Why telemetry is a global hawk-eye

Service Sphere’s Maurizio Marcocci explains why telemetry is the future of espresso machine connectivity, and why data never lies.

For those workaholics among us, “switching off” when going on holidays can be tough. Do you ever find your mind wandering back to the workplace questioning: I wonder how many coffees we made today? Did we make more lattes or more espresso? Was the coffee machine functioning well? Did the staff remember to clean the coffee machine?

While I like to promote a healthy work-life balance, for those of us who can’t handle being disconnected, telemetry is the best invention since Skype to keep café owners and operators connected to the daily activities of their café remotely.
Thanks to the internet, access to information and live data feeds at the click of a button have changed how people communicate – and in the world of machine technology, it’s the future. Telemetry is a system which monitors an espresso machine’s functions and performance via an internet connection.

Yep, that invisible thing known as “the cloud” can connect all the machine’s functional and operational data and allow users to see what staff are doing back in Australia while you might be sipping cocktails on a business trip in Italy. Some might think of it as “checking up”, but I like to think of it as “peace of mind”.

La Cimbali uses telemetry in its M34 and M100 machines, as well as most of its bean-to-cup machines. Rheavendors and Eversys machines use an equivalent E-Connect system, and moving forward, I want Service Sphere to develop its own unique telemetry program.

The LaCimbali Plat One system  allows technicians to monitor an espresso machine’s progress simply with a registration number, user name, or by location. Data is generated by the machine on site, sent via Wi-Fi connection to a virtual server and is accessible to those who have authorised access via a PC, tablet, or smartphone. Data can be viewed in easy-to-read graphs, calendars, images and text to make sure information is easily understood. Users also have the ability to export data to csv or Excel files.  LaCimbali’s Plat One system transfers data from the machine to the server automatically, and updates are sent to the web platform every 60 minutes. The information is available in six languages: Italian, English, German, Spanish, French, and Chinese.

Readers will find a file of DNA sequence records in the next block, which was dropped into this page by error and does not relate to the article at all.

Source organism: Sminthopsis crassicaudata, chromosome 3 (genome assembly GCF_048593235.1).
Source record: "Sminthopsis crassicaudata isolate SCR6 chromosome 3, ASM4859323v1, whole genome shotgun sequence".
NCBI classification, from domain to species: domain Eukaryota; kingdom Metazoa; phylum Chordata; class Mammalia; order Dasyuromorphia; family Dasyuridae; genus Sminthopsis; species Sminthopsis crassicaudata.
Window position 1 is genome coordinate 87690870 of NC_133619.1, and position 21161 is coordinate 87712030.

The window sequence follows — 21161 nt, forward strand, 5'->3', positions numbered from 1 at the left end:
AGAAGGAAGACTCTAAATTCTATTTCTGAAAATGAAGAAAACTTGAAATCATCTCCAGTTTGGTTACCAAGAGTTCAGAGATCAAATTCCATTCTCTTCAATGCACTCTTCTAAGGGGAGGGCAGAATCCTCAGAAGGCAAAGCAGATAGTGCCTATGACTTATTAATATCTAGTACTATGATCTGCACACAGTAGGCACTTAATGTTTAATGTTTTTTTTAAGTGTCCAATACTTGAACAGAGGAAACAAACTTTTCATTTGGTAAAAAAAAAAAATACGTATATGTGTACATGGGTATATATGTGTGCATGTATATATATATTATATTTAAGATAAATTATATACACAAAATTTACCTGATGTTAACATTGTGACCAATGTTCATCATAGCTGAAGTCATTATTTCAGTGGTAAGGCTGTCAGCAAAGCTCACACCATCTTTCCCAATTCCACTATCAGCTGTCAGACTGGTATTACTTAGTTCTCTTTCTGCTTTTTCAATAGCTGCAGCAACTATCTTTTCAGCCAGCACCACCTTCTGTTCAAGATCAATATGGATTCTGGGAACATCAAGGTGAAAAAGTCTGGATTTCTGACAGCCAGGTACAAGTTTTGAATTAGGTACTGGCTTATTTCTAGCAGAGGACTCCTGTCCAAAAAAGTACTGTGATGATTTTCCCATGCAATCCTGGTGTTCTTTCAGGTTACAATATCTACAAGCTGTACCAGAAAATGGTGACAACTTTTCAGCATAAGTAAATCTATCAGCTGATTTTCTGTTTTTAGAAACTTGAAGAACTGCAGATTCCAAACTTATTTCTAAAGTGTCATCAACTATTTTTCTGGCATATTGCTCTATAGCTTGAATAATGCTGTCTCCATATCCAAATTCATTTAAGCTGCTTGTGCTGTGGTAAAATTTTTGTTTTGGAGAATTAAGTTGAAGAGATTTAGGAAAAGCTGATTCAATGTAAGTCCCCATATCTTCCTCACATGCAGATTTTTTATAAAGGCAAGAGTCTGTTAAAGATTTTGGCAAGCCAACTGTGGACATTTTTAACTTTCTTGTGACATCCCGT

Service providers, roasters, or franchise groups can use telemetry to make machine users and staff more accountable. They can use it for fleet analysis, to see if there are any faults with the machine, what chemicals are being used, and whether it’s being cleaned properly – if at all.

Using telemetry, the system can even notify the service provider when the machine is ready for its routine check-up, based on the volume of coffees and water used. It can also indicate a potential problem before it becomes an issue, much like the idea of preventative maintenance.

Telemetry also prevents reactive calls from customers. Rather than deploying a technician on a Sunday to find out why there’s a certain fault with a machine, which can be costly and time-consuming for a business owner, a technician can use telemetry to log on to the machine’s software to view certain parameters. Examples include what the brew temperature of the last extraction was, and assess if there’s a mechanical issue or not. Even remotely, a technician can alter a brew recipe instantly if needed. If there’s ever a machine fault, however, a notification will be sent to the technician to alert the customer, most of the time before they are even aware of the problem.

Telemetry has many benefits for  roasters, café owners, and managers. They can analyse production volume, determine a café’s most popular drinks, assess the peak times of business, the amount of water running through the machine, output parameters such as boiler pressure and water temperature, and the machine’s history.

Managers can even use telemetry to fact check and count the daily till, and compare that figure with the machine’s data to see if there are any gaps, or how many freebies have been thrown in. If you’re a spreadsheet sort of person, then this system is on your wavelength. You can even save the data using Wi-Fi and compare it with previous or projected results.

So why care if your machine has telemetry or not? For those looking to make a new purchase, it’s a small investment for long-term gain.

This article features in the October 2017 edition of BeanScene Magazine.

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